Traditionally, 3D Prints are created on an individual basis due to the complexity, detail, and specifications for the part’s design. However, new technology has been introduced that makes it possible for engineers to mass produce small parts faster than they ever have before.
Additive Manufacturing mass production often applies to a part of a final product. For example, Adidas utilized 3D printed midsoles for a line of Future Craft 4D shoes. This design was used in 100,000 pairs of shoes, and offers comfort and flexibility with a lattice structure. In addition, it reduced the total weight of the shoe, and offered better cushioning and stability for the athletes.
Orthodontic solutions are a great application for mass production in the 3D Printing industry. As these pieces need to be personalized to the anatomy of the patient, the settings for the material, generalized design, and other printing configurations remain consistent. The 3D Systems SLA machine is even capable of producing a mold of the tray to be thermoformed before it’s used by the patient to save production time and resources. The result is a perfect combination of personalization and mass production through 3D printing. For example, an American orthodonture company is producing 320,000 pieces per day.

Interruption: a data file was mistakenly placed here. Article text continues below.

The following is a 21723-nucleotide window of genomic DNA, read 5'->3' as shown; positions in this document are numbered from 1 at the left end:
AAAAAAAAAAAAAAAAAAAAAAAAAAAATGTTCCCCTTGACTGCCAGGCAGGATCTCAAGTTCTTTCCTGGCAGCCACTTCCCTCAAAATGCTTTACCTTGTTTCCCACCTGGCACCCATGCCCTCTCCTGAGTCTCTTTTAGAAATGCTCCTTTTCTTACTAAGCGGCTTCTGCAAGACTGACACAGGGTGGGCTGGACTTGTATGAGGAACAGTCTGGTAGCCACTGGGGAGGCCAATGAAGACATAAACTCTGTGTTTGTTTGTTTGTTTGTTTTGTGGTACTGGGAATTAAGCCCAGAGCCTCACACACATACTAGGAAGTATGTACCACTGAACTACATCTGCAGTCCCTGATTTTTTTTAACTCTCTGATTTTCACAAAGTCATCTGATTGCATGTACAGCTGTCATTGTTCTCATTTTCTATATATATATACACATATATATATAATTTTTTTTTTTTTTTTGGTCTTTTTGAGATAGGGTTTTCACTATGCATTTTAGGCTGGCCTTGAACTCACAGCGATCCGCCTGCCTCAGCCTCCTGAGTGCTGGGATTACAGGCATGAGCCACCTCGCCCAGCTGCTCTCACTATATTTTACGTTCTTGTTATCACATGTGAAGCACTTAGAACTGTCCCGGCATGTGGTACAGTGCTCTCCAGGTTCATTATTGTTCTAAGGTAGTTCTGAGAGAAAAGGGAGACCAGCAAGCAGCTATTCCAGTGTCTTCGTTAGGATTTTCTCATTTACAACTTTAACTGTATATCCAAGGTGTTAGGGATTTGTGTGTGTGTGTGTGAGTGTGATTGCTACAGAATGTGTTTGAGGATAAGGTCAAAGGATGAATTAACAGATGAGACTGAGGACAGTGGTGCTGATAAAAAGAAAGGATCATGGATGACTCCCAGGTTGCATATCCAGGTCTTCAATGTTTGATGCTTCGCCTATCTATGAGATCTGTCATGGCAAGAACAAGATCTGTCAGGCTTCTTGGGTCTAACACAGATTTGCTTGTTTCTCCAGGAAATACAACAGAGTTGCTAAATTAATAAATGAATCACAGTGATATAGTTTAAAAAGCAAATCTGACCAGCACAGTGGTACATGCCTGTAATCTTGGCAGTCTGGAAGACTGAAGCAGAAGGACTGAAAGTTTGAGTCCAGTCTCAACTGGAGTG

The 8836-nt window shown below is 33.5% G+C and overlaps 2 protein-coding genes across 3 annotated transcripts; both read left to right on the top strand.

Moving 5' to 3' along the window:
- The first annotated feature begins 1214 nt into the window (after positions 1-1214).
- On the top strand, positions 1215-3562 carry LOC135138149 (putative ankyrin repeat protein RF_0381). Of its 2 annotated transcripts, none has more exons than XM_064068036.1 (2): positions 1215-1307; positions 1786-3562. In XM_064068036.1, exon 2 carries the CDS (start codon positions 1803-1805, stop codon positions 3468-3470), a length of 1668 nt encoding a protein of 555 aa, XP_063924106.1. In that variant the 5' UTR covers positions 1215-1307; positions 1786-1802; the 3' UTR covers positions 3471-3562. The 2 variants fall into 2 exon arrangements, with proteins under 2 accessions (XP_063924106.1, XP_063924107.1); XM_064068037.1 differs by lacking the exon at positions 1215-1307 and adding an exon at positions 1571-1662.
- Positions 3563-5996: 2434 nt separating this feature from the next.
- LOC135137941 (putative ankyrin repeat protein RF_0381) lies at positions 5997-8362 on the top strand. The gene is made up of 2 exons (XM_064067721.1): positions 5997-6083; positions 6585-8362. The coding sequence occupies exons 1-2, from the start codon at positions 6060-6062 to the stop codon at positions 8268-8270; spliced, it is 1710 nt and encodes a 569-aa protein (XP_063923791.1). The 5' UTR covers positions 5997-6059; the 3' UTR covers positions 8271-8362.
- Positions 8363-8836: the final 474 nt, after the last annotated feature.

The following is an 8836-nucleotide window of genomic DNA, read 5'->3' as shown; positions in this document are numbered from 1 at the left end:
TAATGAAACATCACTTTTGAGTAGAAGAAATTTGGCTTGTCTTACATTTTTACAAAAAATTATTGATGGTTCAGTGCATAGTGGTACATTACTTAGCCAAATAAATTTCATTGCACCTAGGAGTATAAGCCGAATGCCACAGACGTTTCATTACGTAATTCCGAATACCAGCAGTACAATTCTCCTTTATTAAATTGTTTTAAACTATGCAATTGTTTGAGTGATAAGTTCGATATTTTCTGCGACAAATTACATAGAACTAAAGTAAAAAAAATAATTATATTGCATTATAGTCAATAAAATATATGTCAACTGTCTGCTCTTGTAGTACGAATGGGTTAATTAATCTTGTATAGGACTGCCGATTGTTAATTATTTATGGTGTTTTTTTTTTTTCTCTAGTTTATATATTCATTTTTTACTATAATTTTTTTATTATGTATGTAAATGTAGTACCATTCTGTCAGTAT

The Future of 3D Printing in Mass Production
3D Printing is unique in the fact that it’s capable of creating highly accurate, specific, and personalized parts for a wide range of applications. In the future, we expect to see this technology to grow to the point where these parts will be produced faster, and in larger numbers without sacrificing the quality and strength that pull engineers to the production method in the first place. By keeping a careful balance, the Miller 3D team will continue to support production lines across all applicable industries, including contract manufacturing companies to print the best parts, in any quantity possible.